Graduation, Westeros Style

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SLIDESHOW | Photography by Addison Geary

Penn’s 259th Commencement was doubtless the first to feature the Game of Thrones theme song.

On the sunny, humid morning of May 18, as umbrellas peeked out of the bleachers at Franklin Field and the Class of 2015 began to sweat in their long black gowns, Penn President Amy Gutmann praised the new graduates’ ability to look past their own streets, families, and tribes.

“No fewer than 90 countries are represented among the members of the undergraduate Class of 2015,” said Gutmann. “You transcend oceans and mountains … you leap boundaries made by history, ideology, and faith. When I talk about bringing the world to Penn and Penn to the world, I’m describing something infinitely more profound than time zone differences and jet plane travel.”

Cue a video flashing the faces of Penn students from around the world, flags being pinned on a yellowed map, and a CGI-version of Penn’s campus springing up as the Game of Thrones theme boomed in the background, which drew a few incredulous laughs.

Gutmann joked that the HBO hit made for a fitting contrast with this year’s keynote speaker, US Ambassador Samantha Power. “After all,” she said, “our Commencement speaker will be talking about what she’s seen working at the United Nations. One is a tale of the titanic struggle of wills and a world perpetually at the edge of catastrophe. And the other is a story about Westeros.”

“The world outside Penn’s walls leaves a lot to be desired,” Power agreed as she took the stage after Gutmann. “That is diplomatic speak for: Things are really screwed up!”

But Power—who has served on the National Security Council, won a Pulitzer Prize, and has been the US Ambassador to the United Nations for the last two years—declared that fixing the world’s ailments does not always begin with knowing exactly what to do.

“If you want to change the world, start by acting ‘as if,’” she said. “Prior generations have put this a different way— ‘Fake it ’til you make it.’”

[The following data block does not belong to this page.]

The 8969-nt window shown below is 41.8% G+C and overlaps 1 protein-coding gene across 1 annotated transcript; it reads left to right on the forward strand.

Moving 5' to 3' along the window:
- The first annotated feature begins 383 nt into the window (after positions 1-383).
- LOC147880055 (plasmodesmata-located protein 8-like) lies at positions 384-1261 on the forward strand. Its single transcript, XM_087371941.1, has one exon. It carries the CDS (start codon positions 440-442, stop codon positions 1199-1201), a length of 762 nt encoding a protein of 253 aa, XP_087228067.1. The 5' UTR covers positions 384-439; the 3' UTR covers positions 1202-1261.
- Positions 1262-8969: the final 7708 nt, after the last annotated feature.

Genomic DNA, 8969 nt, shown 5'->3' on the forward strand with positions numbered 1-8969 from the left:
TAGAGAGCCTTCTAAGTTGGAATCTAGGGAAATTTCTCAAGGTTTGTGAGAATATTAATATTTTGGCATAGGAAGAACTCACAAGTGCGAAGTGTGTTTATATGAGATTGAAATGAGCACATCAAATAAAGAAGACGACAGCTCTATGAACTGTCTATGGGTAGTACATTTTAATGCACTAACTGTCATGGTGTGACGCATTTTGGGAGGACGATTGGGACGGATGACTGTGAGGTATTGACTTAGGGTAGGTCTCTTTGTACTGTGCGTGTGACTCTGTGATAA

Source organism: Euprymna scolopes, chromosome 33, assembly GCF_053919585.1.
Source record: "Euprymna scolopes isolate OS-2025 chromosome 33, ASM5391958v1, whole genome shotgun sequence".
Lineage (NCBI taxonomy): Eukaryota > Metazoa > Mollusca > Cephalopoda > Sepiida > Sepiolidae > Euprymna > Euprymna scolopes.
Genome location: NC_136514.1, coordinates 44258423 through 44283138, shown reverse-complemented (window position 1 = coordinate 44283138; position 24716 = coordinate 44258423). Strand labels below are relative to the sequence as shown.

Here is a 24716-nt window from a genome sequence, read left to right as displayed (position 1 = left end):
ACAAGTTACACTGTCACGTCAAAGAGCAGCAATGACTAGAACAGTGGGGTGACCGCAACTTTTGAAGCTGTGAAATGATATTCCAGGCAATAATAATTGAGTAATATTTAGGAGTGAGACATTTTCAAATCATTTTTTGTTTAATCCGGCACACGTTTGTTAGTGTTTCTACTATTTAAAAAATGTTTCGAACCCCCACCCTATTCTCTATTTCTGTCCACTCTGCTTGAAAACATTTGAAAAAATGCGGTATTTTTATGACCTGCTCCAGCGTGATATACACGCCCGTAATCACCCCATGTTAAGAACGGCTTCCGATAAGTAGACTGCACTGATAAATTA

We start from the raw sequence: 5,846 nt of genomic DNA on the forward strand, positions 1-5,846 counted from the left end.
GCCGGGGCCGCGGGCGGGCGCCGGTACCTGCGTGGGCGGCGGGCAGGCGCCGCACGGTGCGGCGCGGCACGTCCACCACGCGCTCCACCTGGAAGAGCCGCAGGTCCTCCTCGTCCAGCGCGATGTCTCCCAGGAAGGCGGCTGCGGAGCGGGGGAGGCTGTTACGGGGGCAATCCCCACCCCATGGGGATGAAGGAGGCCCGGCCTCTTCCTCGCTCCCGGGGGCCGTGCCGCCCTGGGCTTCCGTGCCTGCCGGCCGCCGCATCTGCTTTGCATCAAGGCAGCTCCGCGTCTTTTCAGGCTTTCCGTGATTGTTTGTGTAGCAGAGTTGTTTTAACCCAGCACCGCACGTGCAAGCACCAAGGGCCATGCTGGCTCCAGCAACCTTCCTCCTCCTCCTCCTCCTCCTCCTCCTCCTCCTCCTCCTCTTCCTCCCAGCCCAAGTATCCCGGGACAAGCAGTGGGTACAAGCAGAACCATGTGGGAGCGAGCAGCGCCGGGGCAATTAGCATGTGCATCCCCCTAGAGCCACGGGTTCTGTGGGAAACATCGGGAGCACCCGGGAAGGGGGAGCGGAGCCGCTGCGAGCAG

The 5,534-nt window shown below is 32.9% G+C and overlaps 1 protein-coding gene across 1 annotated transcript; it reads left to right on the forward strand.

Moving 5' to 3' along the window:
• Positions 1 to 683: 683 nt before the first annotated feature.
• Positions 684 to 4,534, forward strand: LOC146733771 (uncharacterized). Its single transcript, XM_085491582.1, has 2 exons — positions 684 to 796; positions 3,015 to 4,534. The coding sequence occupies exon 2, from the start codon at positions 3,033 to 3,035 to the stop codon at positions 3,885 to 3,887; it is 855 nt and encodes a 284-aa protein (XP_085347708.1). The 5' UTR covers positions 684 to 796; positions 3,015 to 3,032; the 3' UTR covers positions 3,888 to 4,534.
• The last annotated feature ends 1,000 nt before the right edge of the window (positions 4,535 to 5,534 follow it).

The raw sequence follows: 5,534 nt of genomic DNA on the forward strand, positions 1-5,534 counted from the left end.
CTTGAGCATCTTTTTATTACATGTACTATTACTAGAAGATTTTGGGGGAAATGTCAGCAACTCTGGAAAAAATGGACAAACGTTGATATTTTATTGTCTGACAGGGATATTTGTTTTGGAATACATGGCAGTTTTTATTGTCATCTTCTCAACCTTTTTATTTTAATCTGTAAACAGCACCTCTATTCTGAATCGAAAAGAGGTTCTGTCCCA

Power recalls acting ‘as if’ after she was touched by images of the 1990s atrocities in Yugoslavia. “What could I, a history major, do that was useful?” she recalls asking herself. “I decided—ridiculously in retrospect—that my experience covering women’s volleyball for my college newspaper was sufficient for me to at least try to become a war correspondent.” She went to the Balkans and tried to imitate the journalists around her who seemed to know what they were doing. “And with each story I reported,” she said, “this became less of an act and more of a reality.”

Second, “know something about something,” Power continued. “You can start by reading more than 140-character-long publications by those who have thought about a problem before you. You can track down experts and pepper them with questions—and then read and learn some more. If you’re interested in international issues, you can learn a language … And when you believe you know something—and may even have arrived at a theory of how change might come—get out to the place where the problem actually lives. Go to the field.”

Power also reminded graduates to find the bright spots in a world plagued, no less than Westeros, by atrocities. She spoke of “the hug heard around the world,” when, at the peak of the Ebola hysteria, President Obama hugged a nurse who had survived the disease but was stigmatized as a potential carrier. She told the story of Binta Ibrahim, a 16-year-old Muslim girl who carried three young Christian children to safety after Boko Haram attacked her town in Nigeria. And she talked about Puentes de Salud, a volunteer-run program founded by Penn doctors when they noticed an increasing number of undocumented immigrants seeking help at Penn hospitals for preventable illnesses [“Gazetteer,” May|June].

“Class of 2015: You are going out into a world of profound challenges, it goes without saying,” Power concluded. “But the Binta Ibrahims and the Puentes of the world show us that—whether in Nigeria or in Philadelphia—the path to solving these big problems begins with small solutions.

“And it starts with individuals. Individuals like you.”

—Phoebe Low C’17
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